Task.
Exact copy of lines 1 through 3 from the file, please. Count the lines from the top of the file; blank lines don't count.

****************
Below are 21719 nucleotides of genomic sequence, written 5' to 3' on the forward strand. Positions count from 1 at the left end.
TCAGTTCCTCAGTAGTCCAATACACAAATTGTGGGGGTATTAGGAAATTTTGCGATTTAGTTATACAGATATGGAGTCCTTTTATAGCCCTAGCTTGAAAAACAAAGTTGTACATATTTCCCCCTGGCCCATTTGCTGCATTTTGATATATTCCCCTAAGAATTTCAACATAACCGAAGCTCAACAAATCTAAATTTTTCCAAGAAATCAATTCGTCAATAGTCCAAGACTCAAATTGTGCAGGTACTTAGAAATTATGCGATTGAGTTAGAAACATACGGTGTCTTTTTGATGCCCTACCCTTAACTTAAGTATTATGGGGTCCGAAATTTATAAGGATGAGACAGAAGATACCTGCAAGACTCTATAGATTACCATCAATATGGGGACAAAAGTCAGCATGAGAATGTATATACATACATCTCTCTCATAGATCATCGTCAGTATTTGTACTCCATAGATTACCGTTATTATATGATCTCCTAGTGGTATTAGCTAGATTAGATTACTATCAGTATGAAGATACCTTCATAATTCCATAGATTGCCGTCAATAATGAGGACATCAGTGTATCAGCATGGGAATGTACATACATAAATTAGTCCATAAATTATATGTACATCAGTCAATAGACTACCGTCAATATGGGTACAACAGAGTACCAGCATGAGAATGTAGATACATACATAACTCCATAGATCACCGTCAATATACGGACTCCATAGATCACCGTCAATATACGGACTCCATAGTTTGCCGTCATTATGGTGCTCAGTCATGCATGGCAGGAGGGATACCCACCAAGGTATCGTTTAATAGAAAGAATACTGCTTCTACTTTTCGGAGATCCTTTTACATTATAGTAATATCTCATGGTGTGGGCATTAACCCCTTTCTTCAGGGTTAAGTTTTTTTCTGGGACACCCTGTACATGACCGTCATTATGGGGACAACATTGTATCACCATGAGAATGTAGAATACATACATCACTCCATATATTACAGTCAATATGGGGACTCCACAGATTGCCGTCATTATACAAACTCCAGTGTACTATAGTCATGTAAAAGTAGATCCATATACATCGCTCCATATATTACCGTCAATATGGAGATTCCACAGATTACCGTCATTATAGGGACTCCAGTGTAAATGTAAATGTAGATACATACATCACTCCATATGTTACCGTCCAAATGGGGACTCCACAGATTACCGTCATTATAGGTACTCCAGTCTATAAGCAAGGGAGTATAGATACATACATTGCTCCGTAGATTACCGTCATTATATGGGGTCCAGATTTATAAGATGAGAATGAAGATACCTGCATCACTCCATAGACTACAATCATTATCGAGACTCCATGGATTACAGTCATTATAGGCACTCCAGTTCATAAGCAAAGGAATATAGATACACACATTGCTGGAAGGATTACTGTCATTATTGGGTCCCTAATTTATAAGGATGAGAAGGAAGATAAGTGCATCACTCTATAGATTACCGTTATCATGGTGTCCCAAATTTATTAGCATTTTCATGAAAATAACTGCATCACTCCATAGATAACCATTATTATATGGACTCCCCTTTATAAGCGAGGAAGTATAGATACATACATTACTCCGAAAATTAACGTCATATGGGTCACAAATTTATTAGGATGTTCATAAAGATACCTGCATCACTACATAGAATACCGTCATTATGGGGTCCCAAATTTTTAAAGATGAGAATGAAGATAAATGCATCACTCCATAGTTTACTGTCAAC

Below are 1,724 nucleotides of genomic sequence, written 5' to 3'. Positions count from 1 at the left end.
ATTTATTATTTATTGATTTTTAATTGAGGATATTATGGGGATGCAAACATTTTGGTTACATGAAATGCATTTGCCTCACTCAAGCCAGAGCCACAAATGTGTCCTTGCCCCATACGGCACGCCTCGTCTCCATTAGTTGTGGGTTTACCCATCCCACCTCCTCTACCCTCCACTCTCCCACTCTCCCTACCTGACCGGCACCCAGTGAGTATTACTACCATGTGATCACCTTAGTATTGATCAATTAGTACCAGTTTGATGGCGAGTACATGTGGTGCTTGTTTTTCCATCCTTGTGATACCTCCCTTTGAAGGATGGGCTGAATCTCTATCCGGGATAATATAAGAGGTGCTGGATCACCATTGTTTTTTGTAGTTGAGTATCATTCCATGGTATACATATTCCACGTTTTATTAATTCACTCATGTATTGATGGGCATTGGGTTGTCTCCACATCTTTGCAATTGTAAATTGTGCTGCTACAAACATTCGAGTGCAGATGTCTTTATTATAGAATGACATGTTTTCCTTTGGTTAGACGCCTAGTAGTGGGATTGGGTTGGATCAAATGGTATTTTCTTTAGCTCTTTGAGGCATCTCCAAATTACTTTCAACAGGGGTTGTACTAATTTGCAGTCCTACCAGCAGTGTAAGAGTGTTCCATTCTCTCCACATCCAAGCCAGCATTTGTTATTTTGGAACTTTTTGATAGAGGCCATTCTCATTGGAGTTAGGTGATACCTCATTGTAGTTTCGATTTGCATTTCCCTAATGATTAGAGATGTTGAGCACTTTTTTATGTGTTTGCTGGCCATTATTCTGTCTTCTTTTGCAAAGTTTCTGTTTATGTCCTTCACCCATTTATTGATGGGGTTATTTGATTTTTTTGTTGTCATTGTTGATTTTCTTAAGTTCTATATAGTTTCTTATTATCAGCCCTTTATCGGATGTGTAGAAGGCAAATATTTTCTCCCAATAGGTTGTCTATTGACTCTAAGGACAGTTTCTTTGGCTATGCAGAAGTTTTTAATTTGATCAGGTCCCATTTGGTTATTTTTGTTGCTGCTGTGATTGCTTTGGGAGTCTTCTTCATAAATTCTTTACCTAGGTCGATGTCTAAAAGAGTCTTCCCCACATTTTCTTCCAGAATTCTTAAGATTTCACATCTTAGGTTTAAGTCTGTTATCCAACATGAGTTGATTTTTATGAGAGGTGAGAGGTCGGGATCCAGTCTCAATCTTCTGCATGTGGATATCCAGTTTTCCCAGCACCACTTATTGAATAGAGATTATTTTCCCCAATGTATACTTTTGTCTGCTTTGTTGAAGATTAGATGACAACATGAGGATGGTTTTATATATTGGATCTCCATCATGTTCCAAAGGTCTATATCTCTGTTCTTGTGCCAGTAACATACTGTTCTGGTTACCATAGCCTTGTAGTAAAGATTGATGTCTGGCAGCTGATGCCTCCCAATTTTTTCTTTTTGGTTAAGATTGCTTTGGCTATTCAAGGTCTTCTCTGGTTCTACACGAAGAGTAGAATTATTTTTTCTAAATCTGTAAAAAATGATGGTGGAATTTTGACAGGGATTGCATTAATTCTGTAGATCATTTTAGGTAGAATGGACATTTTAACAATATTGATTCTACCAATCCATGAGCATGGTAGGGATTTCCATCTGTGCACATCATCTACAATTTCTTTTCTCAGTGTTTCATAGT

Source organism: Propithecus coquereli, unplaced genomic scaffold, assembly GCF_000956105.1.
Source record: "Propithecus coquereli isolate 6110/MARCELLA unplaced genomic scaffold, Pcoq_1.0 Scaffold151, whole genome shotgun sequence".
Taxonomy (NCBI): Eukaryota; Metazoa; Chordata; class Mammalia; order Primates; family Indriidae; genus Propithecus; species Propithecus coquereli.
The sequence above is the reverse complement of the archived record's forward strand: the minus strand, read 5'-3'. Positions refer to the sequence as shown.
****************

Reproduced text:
Below are 21719 nucleotides of genomic sequence, written 5' to 3' on the forward strand. Positions count from 1 at the left end.
TCAGTTCCTCAGTAGTCCAATACACAAATTGTGGGGGTATTAGGAAATTTTGCGATTTAGTTATACAGATATGGAGTCCTTTTATAGCCCTAGCTTGAAAAACAAAGTTGTACATATTTCCCCCTGGCCCATTTGCTGCATTTTGATATATTCCCCTAAGAATTTCAACATAACCGAAGCTCAACAAATCTAAATTTTTCCAAGAAATCAATTCGTCAATAGTCCAAGACTCAAATTGTGCAGGTACTTAGAAATTATGCGATTGAGTTAGAAACATACGGTGTCTTTTTGATGCCCTACCCTTAACTTAAGTATTATGGGGTCCGAAATTTATAAGGATGAGACAGAAGATACCTGCAAGACTCTATAGATTACCATCAATATGGGGACAAAAGTCAGCATGAGAATGTATATACATACATCTCTCTCATAGATCATCGTCAGTATTTGTACTCCATAGATTACCGTTATTATATGATCTCCTAGTGGTATTAGCTAGATTAGATTACTATCAGTATGAAGATACCTTCATAATTCCATAGATTGCCGTCAATAATGAGGACATCAGTGTATCAGCATGGGAATGTACATACATAAATTAGTCCATAAATTATATGTACATCAGTCAATAGACTACCGTCAATATGGGTACAACAGAGTACCAGCATGAGAATGTAGATACATACATAACTCCATAGATCACCGTCAATATACGGACTCCATAGATCACCGTCAATATACGGACTCCATAGTTTGCCGTCATTATGGTGCTCAGTCATGCATGGCAGGAGGGATACCCACCAAGGTATCGTTTAATAGAAAGAATACTGCTTCTACTTTTCGGAGATCCTTTTACATTATAGTAATATCTCATGGTGTGGGCATTAACCCCTTTCTTCAGGGTTAAGTTTTTTTCTGGGACACCCTGTACATGACCGTCATTATGGGGACAACATTGTATCACCATGAGAATGTAGAATACATACATCACTCCATATATTACAGTCAATATGGGGACTCCACAGATTGCCGTCATTATACAAACTCCAGTGTACTATAGTCATGTAAAAGTAGATCCATATACATCGCTCCATATATTACCGTCAATATGGAGATTCCACAGATTACCGTCATTATAGGGACTCCAGTGTAAATGTAAATGTAGATACATACATCACTCCATATGTTACCGTCCAAATGGGGACTCCACAGATTACCGTCATTATAGGTACTCCAGTCTATAAGCAAGGGAGTATAGATACATACATTGCTCCGTAGATTACCGTCATTATATGGGGTCCAGATTTATAAGATGAGAATGAAGATACCTGCATCACTCCATAGACTACAATCATTATCGAGACTCCATGGATTACAGTCATTATAGGCACTCCAGTTCATAAGCAAAGGAATATAGATACACACATTGCTGGAAGGATTACTGTCATTATTGGGTCCCTAATTTATAAGGATGAGAAGGAAGATAAGTGCATCACTCTATAGATTACCGTTATCATGGTGTCCCAAATTTATTAGCATTTTCATGAAAATAACTGCATCACTCCATAGATAACCATTATTATATGGACTCCCCTTTATAAGCGAGGAAGTATAGATACATACATTACTCCGAAAATTAACGTCATATGGGTCACAAATTTATTAGGATGTTCATAAAGATACCTGCATCACTACATAGAATACCGTCATTATGGGGTCCCAAATTTTTAAAGATGAGAATGAAGATAAATGCATCACTCCATAGTTTACTGTCAAC

Below are 1,724 nucleotides of genomic sequence, written 5' to 3'. Positions count from 1 at the left end.